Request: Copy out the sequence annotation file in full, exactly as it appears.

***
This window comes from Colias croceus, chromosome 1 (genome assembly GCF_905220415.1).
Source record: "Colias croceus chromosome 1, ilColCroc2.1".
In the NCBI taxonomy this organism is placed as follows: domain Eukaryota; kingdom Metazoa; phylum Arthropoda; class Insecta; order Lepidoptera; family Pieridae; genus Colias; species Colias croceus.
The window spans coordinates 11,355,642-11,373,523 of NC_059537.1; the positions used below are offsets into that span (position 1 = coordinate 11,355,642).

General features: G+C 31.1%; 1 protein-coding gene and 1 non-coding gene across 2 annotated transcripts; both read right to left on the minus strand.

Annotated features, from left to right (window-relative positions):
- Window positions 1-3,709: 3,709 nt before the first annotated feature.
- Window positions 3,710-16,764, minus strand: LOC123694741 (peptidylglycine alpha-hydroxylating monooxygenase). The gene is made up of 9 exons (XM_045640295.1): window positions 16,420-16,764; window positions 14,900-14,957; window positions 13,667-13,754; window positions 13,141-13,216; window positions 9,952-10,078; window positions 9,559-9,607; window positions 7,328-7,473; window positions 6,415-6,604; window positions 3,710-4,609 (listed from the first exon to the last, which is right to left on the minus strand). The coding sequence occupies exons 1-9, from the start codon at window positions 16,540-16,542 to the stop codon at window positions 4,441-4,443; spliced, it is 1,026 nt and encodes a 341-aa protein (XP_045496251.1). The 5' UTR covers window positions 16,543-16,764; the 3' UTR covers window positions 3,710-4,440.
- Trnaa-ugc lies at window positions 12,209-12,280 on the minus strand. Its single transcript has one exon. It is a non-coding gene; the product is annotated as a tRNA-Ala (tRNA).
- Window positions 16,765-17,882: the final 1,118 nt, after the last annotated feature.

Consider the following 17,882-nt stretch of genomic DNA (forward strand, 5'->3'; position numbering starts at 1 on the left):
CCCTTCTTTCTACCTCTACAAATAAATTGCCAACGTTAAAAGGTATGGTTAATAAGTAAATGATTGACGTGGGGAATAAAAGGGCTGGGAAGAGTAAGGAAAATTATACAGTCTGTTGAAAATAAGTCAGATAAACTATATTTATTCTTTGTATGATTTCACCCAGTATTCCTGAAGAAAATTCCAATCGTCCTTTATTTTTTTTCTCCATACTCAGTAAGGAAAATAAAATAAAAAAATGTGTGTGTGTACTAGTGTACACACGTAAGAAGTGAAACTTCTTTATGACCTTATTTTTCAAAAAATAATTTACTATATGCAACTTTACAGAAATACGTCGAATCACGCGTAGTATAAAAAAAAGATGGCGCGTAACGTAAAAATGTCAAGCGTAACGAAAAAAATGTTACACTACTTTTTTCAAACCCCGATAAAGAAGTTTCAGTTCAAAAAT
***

This window comes from Colias croceus, chromosome 1 (genome assembly GCF_905220415.1).
Source record: "Colias croceus chromosome 1, ilColCroc2.1".
In the NCBI taxonomy this organism is placed as follows: domain Eukaryota; kingdom Metazoa; phylum Arthropoda; class Insecta; order Lepidoptera; family Pieridae; genus Colias; species Colias croceus.
The window spans coordinates 11,355,642-11,373,523 of NC_059537.1; the positions used below are offsets into that span (position 1 = coordinate 11,355,642).

General features: G+C 31.1%; 1 protein-coding gene and 1 non-coding gene across 2 annotated transcripts; both read right to left on the minus strand.

Annotated features, from left to right (window-relative positions):
- Window positions 1-3,709: 3,709 nt before the first annotated feature.
- Window positions 3,710-16,764, minus strand: LOC123694741 (peptidylglycine alpha-hydroxylating monooxygenase). The gene is made up of 9 exons (XM_045640295.1): window positions 16,420-16,764; window positions 14,900-14,957; window positions 13,667-13,754; window positions 13,141-13,216; window positions 9,952-10,078; window positions 9,559-9,607; window positions 7,328-7,473; window positions 6,415-6,604; window positions 3,710-4,609 (listed from the first exon to the last, which is right to left on the minus strand). The coding sequence occupies exons 1-9, from the start codon at window positions 16,540-16,542 to the stop codon at window positions 4,441-4,443; spliced, it is 1,026 nt and encodes a 341-aa protein (XP_045496251.1). The 5' UTR covers window positions 16,543-16,764; the 3' UTR covers window positions 3,710-4,440.
- Trnaa-ugc lies at window positions 12,209-12,280 on the minus strand. Its single transcript has one exon. It is a non-coding gene; the product is annotated as a tRNA-Ala (tRNA).
- Window positions 16,765-17,882: the final 1,118 nt, after the last annotated feature.

Consider the following 17,882-nt stretch of genomic DNA (forward strand, 5'->3'; position numbering starts at 1 on the left):
CCCTTCTTTCTACCTCTACAAATAAATTGCCAACGTTAAAAGGTATGGTTAATAAGTAAATGATTGACGTGGGGAATAAAAGGGCTGGGAAGAGTAAGGAAAATTATACAGTCTGTTGAAAATAAGTCAGATAAACTATATTTATTCTTTGTATGATTTCACCCAGTATTCCTGAAGAAAATTCCAATCGTCCTTTATTTTTTTTCTCCATACTCAGTAAGGAAAATAAAATAAAAAAATGTGTGTGTGTACTAGTGTACACACGTAAGAAGTGAAACTTCTTTATGACCTTATTTTTCAAAAAATAATTTACTATATGCAACTTTACAGAAATACGTCGAATCACGCGTAGTATAAAAAAAAGATGGCGCGTAACGTAAAAATGTCAAGCGTAACGAAAAAAATGTTACACTACTTTTTTCAAACCCCGATAAAGAAGTTTCAGTTCAAAAAT